Renault Megane E-Tech Electric or Nissan Ariya
Megane or Nissan? The all-new Megane is an electric contender – but Nissan, on the same platform, has beaten it to the punch. Here’s how they stack up
All-new Megane: EV for the mainstream
Renault Megane E-Tech Electric
- That looks absolutely wild! And almost exactly like its concept. Design director Gilles Vidal calls it a pure electric ‘cross-hatchback’. You can see what he’s getting at: chunky presence, big wheels and high nose, but it actually stands only 5cm higher than today’s Megane hatch (and is actually shorter). On sale next year.
- What’s under the skin? A 40 or 60kWh battery, the latter good for 280 miles of range. It’ll accept the typical 7.4 or 22kW home chargers, but out-and-about it can handle 130kW DC charging. Thermal management cools the battery as you close in on a charger.
- What makes it special? Renault reckons its target customer is a GTI-lover railing against SUVs and… erm… electrification. So it’s talking up the Megane’s front-drive dynamics: the centre of gravity is 9cm lower than a Zoe’s, there’s a new, quick steering rack and multi-link rear suspension to boost stability and turn-in. It also weighs 1608kg, besting the VW ID.3 by 100+kg.
- Properly futuristic inside, yeah? Big digital screens, squared-off steering wheel and most fabrics are recyclable. Open-R infotainment uses Google and is seven times faster than Renault’s current system. There’s a fire hatch, too, so emergency services can easily douse the batteries.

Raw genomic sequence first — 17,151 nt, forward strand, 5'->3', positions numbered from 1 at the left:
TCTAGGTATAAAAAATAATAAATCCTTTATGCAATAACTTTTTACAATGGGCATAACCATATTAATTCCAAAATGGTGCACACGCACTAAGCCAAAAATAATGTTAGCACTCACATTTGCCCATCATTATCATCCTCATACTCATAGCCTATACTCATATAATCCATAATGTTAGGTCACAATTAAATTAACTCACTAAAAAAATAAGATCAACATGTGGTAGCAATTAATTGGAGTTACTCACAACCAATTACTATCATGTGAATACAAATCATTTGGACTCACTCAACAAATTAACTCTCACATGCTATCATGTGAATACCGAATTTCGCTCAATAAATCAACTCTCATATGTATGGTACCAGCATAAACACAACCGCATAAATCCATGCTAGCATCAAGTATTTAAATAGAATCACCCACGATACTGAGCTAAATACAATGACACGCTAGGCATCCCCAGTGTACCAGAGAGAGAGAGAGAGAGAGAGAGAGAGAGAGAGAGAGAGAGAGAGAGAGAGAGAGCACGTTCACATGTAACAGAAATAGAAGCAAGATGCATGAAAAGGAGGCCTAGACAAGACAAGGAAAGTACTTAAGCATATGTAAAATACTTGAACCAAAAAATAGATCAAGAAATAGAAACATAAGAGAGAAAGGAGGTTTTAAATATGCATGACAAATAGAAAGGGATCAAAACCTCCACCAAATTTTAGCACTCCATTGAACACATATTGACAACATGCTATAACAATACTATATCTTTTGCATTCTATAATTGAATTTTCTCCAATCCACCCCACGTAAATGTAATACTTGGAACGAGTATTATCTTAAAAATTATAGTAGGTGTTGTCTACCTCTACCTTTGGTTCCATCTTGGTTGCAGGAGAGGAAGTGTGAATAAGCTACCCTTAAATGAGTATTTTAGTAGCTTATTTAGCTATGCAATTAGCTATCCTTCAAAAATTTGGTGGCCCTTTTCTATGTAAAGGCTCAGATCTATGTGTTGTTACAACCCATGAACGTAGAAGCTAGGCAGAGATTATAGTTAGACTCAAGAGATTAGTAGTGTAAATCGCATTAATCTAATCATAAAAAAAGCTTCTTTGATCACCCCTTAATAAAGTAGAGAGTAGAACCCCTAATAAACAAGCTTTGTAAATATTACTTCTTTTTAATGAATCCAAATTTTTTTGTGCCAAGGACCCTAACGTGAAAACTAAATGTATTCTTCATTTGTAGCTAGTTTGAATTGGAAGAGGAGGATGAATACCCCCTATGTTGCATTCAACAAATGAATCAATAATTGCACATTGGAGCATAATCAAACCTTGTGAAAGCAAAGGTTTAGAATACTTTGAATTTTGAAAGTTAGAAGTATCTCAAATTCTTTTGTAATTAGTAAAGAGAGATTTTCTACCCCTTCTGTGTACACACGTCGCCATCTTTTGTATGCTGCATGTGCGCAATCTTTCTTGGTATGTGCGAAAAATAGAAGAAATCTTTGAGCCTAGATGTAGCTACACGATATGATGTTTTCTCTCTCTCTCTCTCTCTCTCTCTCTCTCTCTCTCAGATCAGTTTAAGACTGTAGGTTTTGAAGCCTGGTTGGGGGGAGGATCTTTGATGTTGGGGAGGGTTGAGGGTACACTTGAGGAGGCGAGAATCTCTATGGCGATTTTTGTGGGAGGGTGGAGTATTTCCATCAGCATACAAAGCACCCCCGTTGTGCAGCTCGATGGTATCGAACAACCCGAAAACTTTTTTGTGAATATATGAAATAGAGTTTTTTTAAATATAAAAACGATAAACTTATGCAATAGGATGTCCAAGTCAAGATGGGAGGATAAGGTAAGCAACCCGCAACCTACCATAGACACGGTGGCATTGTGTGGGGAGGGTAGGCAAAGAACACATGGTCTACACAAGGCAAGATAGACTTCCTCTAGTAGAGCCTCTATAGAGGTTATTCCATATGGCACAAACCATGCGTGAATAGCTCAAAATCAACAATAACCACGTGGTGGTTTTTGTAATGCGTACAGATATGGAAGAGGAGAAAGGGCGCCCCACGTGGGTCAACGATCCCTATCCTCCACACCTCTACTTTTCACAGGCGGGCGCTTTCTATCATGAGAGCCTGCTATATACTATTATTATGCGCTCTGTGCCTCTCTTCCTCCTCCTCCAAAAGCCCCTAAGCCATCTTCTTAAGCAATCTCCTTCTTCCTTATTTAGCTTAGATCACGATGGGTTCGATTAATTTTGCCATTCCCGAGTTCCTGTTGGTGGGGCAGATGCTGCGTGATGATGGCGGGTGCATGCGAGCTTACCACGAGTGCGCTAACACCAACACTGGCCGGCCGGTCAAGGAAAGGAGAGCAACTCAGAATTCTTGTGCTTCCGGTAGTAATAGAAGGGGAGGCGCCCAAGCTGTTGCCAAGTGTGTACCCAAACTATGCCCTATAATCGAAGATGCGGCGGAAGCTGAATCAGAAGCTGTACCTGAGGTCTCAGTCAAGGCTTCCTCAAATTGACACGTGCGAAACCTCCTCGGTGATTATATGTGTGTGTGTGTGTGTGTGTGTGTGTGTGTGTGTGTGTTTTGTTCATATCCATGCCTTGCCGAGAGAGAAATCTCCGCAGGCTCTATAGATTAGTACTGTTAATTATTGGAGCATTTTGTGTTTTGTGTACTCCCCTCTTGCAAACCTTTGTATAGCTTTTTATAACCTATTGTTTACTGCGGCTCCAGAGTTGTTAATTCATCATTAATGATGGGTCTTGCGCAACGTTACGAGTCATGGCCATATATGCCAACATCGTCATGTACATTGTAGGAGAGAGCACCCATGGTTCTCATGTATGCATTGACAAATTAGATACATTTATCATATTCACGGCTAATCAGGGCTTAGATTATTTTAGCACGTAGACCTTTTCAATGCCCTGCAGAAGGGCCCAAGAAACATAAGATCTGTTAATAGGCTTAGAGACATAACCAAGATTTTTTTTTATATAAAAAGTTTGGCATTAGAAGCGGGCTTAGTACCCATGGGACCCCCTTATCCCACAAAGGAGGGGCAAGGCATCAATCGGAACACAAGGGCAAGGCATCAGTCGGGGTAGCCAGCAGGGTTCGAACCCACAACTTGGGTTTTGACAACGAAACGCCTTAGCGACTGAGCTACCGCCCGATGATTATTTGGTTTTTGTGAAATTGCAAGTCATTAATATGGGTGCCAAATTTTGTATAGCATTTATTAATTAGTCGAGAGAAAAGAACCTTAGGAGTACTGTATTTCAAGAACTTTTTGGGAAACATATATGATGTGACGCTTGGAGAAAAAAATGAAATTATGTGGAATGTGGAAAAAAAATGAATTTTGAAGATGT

- And the winner is… Renault’s been impressively fastidious with the tiny details of its new electric Megane, and succeeded in making it look near-as-damn-it exactly like the futuristic concept. Usable range, much-improved infotainment and ID.3-besting dynamics? Great, but we’re more excited by the new 5 EV.
- That looks absolutely wild! Absolutely, even if it’s already been a year since we first saw it. Very much an ID.4 size compared to Renault’s ID.3 rival here, complete with brutalist ‘Vmotion’ grille, glowing Nissan badge and slick turbine wheels. Nissan says it’ll finally be on sale at the end of 2021.
- What’s under the skin? Nissan proves there’s real flexibility to the platform, offering bigger 63 and 87kWh packs and ‘e-4orce’ all-wheel drive. The thriftiest will do 310 miles and the quickest one sprints 0-62mph a second faster than an ID.4 GTX. Same 130kW DC charging, with 190 miles of range added in half an hour.
- What’s under the skin? It’s all about the details. Paint is water-based and applied at lower temperatures to reduce CO2 emissions. Boffins at Nissan’s tech centre in Bedfordshire have made adjustments to the car for UK and European roads, the formerly poor NissanConnect app has been given a going over, and e-Pedal is standard, too.
- Properly futuristic inside, yeah? It’s a mix of Mercedes-like tech with bits of Honda E and Hyundai Ioniq 5 design elements blended together. Touch-sensitive buttons on the dash glow through the panel. Nissan says it’s like sitting in a cafe on a starship. Does that help?
- And the winner is… It’s the size of a proper family car, quite possibly the best looking Nissan for a long time and can outrun VW’s supposedly performance-tinged ID.4 GTX – what’s not to like? Renault will keep you satisfied in the city, but Nissan’s effectively built a bigger, keener Qashqai.